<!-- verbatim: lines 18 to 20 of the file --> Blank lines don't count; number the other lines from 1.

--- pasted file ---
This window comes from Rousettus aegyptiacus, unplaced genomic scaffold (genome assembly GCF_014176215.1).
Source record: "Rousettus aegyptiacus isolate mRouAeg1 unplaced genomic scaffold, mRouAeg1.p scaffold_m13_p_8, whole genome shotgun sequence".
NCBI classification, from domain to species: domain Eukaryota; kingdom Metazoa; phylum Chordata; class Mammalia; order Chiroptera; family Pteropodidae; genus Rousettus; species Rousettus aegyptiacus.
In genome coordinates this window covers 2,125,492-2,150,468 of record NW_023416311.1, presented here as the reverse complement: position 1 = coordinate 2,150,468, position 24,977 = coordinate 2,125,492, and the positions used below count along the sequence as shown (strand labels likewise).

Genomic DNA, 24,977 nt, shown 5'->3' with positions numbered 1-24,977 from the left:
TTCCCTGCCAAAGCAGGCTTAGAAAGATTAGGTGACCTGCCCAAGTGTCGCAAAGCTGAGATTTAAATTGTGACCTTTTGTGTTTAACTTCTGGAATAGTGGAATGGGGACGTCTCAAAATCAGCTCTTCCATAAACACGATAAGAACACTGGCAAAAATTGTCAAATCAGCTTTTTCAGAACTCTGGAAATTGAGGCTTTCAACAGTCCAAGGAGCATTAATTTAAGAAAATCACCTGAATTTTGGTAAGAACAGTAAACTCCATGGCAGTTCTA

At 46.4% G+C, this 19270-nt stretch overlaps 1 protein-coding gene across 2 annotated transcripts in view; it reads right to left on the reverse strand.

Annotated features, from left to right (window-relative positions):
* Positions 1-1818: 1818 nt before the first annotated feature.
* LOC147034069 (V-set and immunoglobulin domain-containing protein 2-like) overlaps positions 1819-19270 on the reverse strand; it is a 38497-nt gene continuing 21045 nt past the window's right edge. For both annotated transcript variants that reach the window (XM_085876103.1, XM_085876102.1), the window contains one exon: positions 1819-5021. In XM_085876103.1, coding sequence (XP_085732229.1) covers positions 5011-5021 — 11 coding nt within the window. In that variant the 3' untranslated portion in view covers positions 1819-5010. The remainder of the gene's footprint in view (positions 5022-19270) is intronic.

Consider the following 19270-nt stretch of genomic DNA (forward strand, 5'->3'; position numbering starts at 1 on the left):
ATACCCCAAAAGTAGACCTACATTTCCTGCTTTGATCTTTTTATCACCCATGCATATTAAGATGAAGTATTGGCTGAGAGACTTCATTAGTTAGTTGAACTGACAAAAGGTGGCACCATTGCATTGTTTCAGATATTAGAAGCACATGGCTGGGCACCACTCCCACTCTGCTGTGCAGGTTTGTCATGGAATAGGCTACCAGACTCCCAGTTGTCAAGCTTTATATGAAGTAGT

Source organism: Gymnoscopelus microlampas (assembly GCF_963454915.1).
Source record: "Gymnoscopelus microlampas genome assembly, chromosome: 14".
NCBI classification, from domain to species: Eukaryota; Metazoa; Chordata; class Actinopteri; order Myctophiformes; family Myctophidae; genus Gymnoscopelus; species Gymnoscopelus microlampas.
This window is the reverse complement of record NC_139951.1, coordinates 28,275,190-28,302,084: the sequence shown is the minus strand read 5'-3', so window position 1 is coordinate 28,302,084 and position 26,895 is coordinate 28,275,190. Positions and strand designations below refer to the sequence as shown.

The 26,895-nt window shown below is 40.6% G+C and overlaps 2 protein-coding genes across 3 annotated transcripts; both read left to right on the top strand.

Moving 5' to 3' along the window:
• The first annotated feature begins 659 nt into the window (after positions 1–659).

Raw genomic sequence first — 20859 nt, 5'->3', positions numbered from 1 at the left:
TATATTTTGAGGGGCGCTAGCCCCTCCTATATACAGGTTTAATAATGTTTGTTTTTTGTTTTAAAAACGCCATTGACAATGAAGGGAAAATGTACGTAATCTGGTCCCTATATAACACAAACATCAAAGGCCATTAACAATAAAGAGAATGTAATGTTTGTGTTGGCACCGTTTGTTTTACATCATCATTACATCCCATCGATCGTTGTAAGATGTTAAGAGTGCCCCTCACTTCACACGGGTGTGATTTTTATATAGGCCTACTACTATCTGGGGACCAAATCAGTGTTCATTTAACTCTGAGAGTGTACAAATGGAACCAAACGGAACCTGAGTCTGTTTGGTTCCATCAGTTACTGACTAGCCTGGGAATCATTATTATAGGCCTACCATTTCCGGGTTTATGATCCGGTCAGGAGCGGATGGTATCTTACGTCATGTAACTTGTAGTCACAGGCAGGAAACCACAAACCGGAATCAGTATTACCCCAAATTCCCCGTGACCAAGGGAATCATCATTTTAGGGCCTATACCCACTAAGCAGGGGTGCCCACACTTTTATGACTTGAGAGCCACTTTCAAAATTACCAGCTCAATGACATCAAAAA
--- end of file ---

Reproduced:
Moving 5' to 3' along the window:
• The first annotated feature begins 659 nt into the window (after positions 1–659).

Raw genomic sequence first — 20859 nt, 5'->3', positions numbered from 1 at the left: